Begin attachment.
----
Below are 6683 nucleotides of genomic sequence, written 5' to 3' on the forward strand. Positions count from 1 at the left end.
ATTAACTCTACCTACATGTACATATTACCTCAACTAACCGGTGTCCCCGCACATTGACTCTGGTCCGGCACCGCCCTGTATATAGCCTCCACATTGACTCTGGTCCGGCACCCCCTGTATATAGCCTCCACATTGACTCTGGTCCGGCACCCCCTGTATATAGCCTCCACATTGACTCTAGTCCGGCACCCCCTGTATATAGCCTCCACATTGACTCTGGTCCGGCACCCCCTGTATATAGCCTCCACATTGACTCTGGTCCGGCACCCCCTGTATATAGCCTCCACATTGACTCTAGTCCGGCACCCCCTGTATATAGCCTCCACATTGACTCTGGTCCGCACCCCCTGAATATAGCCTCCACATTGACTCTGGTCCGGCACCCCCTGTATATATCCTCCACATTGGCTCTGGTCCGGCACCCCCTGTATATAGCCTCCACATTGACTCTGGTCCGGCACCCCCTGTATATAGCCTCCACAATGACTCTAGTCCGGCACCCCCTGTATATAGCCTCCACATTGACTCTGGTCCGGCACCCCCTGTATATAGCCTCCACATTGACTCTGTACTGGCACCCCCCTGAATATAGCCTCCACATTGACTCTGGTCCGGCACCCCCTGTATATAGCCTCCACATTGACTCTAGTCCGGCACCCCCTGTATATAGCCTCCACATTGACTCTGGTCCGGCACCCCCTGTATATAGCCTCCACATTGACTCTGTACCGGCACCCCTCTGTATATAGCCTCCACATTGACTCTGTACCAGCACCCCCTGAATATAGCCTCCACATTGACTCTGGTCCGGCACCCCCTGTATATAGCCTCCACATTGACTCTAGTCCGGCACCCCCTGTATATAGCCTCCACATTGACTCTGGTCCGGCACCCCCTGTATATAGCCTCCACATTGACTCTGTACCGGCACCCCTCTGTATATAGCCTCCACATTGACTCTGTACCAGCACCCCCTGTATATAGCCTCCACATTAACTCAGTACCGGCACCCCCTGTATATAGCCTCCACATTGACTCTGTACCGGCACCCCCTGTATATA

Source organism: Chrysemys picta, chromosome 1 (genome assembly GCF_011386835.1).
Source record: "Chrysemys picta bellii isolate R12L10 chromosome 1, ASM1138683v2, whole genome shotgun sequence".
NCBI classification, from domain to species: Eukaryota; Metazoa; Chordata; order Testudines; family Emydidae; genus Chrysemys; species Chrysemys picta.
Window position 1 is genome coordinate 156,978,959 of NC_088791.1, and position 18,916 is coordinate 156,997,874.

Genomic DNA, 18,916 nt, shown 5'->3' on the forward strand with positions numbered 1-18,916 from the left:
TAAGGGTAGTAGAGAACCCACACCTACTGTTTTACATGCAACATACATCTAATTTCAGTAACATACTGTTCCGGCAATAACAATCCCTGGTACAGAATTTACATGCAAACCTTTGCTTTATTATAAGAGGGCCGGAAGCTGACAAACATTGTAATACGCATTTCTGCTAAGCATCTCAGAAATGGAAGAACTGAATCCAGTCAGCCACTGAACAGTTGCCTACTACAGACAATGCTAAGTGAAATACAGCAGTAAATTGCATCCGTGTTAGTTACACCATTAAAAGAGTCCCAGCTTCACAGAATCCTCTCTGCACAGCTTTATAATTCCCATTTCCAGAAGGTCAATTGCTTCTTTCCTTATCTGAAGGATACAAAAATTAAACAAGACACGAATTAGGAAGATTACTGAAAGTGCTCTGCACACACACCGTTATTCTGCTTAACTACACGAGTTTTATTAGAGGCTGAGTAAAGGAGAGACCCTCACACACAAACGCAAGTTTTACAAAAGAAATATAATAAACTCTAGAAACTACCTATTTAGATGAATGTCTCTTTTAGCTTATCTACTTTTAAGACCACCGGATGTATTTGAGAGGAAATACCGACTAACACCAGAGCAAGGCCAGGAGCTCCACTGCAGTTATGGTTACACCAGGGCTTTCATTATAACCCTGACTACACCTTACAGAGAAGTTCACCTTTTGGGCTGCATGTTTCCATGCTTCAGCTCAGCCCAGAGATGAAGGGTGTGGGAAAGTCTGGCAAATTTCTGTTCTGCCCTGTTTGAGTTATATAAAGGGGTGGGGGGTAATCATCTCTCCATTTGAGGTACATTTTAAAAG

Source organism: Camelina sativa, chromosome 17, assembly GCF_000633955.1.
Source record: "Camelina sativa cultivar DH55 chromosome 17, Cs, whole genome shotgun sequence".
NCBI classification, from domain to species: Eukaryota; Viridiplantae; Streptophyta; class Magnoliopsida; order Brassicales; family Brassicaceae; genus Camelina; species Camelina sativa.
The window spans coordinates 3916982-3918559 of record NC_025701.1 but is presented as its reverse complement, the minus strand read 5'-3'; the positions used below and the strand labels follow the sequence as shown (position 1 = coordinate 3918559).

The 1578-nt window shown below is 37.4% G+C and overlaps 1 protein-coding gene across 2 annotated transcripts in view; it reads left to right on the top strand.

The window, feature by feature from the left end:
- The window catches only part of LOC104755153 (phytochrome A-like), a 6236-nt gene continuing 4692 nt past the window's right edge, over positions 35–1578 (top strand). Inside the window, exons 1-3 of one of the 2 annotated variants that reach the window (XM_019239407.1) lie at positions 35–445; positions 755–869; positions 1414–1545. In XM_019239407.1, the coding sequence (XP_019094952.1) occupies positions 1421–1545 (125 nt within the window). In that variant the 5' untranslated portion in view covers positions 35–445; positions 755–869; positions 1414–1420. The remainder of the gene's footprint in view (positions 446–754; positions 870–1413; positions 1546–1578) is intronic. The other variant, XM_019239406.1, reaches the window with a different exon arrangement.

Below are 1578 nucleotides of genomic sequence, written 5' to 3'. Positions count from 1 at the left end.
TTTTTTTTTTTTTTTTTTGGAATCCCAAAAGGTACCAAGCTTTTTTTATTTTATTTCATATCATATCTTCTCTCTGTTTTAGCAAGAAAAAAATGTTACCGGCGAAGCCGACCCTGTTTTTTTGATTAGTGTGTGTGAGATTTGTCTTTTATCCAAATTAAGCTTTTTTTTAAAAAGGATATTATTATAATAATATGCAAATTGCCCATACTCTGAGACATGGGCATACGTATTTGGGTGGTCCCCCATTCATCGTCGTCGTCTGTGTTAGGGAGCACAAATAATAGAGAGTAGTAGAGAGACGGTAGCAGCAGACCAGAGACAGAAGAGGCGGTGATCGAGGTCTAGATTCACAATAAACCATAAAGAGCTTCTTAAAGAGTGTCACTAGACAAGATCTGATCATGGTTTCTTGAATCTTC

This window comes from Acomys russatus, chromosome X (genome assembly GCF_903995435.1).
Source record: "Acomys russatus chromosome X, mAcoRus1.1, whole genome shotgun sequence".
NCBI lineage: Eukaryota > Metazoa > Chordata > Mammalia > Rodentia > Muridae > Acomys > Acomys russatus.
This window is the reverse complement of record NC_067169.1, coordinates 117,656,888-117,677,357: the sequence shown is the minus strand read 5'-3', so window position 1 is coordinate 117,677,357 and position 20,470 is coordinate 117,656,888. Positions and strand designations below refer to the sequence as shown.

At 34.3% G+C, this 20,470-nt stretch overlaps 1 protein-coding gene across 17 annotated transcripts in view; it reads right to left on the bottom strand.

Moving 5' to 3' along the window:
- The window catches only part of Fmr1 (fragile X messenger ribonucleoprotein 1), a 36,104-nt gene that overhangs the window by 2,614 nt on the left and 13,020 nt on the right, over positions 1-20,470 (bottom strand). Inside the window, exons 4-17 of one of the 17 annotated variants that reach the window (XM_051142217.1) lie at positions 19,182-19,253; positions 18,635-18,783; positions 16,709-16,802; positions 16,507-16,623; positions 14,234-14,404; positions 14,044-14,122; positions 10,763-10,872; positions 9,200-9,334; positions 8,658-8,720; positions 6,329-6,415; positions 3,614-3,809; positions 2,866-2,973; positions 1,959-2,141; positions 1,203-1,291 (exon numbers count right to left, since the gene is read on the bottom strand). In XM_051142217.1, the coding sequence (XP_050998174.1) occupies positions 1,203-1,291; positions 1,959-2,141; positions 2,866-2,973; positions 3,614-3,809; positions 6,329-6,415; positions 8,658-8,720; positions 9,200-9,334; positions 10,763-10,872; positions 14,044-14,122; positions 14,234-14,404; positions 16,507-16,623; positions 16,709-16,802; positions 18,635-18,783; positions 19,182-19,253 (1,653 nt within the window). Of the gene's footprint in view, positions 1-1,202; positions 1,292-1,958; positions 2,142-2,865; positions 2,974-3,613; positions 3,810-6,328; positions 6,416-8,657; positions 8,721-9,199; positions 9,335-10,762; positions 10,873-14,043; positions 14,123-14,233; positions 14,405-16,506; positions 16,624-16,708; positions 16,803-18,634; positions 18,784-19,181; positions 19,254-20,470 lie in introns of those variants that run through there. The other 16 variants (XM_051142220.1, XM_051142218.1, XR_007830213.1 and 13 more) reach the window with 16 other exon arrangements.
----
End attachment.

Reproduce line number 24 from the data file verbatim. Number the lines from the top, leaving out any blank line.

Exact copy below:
- The window catches only part of Fmr1 (fragile X messenger ribonucleoprotein 1), a 36,104-nt gene that overhangs the window by 2,614 nt on the left and 13,020 nt on the right, over positions 1-20,470 (bottom strand). Inside the window, exons 4-17 of one of the 17 annotated variants that reach the window (XM_051142217.1) lie at positions 19,182-19,253; positions 18,635-18,783; positions 16,709-16,802; positions 16,507-16,623; positions 14,234-14,404; positions 14,044-14,122; positions 10,763-10,872; positions 9,200-9,334; positions 8,658-8,720; positions 6,329-6,415; positions 3,614-3,809; positions 2,866-2,973; positions 1,959-2,141; positions 1,203-1,291 (exon numbers count right to left, since the gene is read on the bottom strand). In XM_051142217.1, the coding sequence (XP_050998174.1) occupies positions 1,203-1,291; positions 1,959-2,141; positions 2,866-2,973; positions 3,614-3,809; positions 6,329-6,415; positions 8,658-8,720; positions 9,200-9,334; positions 10,763-10,872; positions 14,044-14,122; positions 14,234-14,404; positions 16,507-16,623; positions 16,709-16,802; positions 18,635-18,783; positions 19,182-19,253 (1,653 nt within the window). Of the gene's footprint in view, positions 1-1,202; positions 1,292-1,958; positions 2,142-2,865; positions 2,974-3,613; positions 3,810-6,328; positions 6,416-8,657; positions 8,721-9,199; positions 9,335-10,762; positions 10,873-14,043; positions 14,123-14,233; positions 14,405-16,506; positions 16,624-16,708; positions 16,803-18,634; positions 18,784-19,181; positions 19,254-20,470 lie in introns of those variants that run through there. The other 16 variants (XM_051142220.1, XM_051142218.1, XR_007830213.1 and 13 more) reach the window with 16 other exon arrangements.